Smithsonian Collections

Drum

Image for Drum
Data Source
National Museum of African Art
Label Text
African musical instruments are as varied as the continent’s rich, diverse and dynamic musical traditions. Specially made musical instruments are works of art, fashioned by master artists and appreciated by the patrons that commission them and the audiences that enjoy their performance. Drums are among the more highly decorated instruments in Africa, with the body of drums serving as a worthy surface for a range of abstract and representational motifs. Perhaps because the columnar form of drums suggests the human body, decorative embellishments sometimes include incised or low-relief carved heads, facial features, limbs and linear patterns reminiscent of body scarification designs. This is certainly the case with this Luba drum, whose compact shape and ornamental flourishes suggest a highly abstracted Janus-faced human head. Radiating elliptical patterns heightened in white pigment on both sides of the drum define the eyes and reflect a similar eye treatment found in Luba and Songye face masks. Protruding vertical panels evoke the nose and ears. Monitor lizard skin is tightly stretched over the drum heads.
This drum was part of the very popular touring exhibition “Sounding Forms: African Musical Instruments,” which was hosted by the National Museum of African Art in 1989. While a 1951 publication by Olga Boone identified a similar drum as from the Kikondja chiefdom of the upper Lomami River, she does not specify an ethnic group; she may have been referring to the region of Kinkondja, which Marc Leo Felix identifies as a principle Luba town in the Lake Upemba region, much further to the south. In addition, the Linden-Museum in Stuttgart attributes a related drum to the nearby Tabwa, all suggesting the dynamic history of economic and social interaction in this region of central Africa.
Description
Compact, ovoid wood drum with drum heads on either end covered with reptile skin, possibly that of the monitor lizard. The drum is carved in the shape of a highly abstracted Janus-faced human head. On either side, it is ornamented with curvilinear and elliptical surface patterns accented with white pigment that define the ‘eyes,’ while vertical panels suggest the nose and ears. Horizontal bands evoke the forehead and jaw.
Provenance
Schoffel, -- to 1984
Merton D. Simpson, 1984 to 2013
Exhibition History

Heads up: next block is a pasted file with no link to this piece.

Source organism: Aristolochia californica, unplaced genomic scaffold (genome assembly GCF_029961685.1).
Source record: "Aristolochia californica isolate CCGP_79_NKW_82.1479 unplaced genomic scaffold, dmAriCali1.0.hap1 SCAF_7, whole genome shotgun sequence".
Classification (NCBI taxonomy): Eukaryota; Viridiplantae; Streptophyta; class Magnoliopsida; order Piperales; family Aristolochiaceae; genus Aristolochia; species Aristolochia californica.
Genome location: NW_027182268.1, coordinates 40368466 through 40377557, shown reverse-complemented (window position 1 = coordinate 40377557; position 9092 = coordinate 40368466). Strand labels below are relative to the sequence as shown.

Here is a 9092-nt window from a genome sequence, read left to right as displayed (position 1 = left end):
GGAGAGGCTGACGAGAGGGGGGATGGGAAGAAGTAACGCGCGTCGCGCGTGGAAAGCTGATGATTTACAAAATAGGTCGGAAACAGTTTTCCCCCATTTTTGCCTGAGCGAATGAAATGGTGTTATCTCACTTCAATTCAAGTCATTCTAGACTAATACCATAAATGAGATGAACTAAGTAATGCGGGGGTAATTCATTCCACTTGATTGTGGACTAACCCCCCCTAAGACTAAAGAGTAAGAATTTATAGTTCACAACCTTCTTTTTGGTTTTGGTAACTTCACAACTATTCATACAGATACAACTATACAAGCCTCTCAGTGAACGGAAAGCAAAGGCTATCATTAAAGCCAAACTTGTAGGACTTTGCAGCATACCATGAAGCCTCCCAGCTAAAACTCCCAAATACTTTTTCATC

Visionary: Viewpoints on Africa's Arts, National Museum of African Art, Smithsonian Institution, Washington, D.C., November 4, 2017-ongoing
Conversations: African and African American Artworks in Dialogue - From the Collections of the Smithsonian National Museum of African Art and Camille O. and William H. Cosby, Jr., National Museum of African Art, Smithsonian Institution, November 7, 2014-January 24, 2016
Sounding Forms: African Musical Instruments, National Museum of African Art, Washington, D.C., April 23-June 18, 1989; Virginia Museum of Fine Arts, Richmond, July 16-September 10, 1989; Nelson-Atkins Museum of Art, Kansas City, October 7-December 3, 1989; Musée des Arts Africains et Océaniens, Paris, January 25-March 20, 1990
Published References
Brincard, Marie-Thérèse (ed). 1989. Sounding Forms: African Musical Instruments. New York: The American Federation of Arts, pp. 110-111, no. 42.
Kreamer, Christine Mullen and Adrienne L. Childs (eds). 2014. Conversations: African and African American Artworks in Dialogue from the Collections of the Smithsonian National Museum of African Art and Camille O. and William H. Cosby, Jr. Washington, D.C.: National Museum of African Art, Smithsonian Institution, pp. 225, 237, no. 105, pl. 131.
Maker
Luba artist
Date
Late 19th to early 20th century
Credit Line
Museum purchase
Medium
Wood, reptile skin, pigment
Dimensions
H x W x D: 40.3 x 33 x 30.5 cm (15 7/8 x 13 x 12 in.)
Type
Musical Instrument
See more items in
National Museum of African Art Collection
Exhibition
Visionary: Viewpoints on Africa's Arts
On View
NMAfA, Second Level Gallery (2193)
Object number
2013-6-1
Topic
Status
Male use
Janus-faced
Geography
Kinshasa, Democratic Republic of the Congo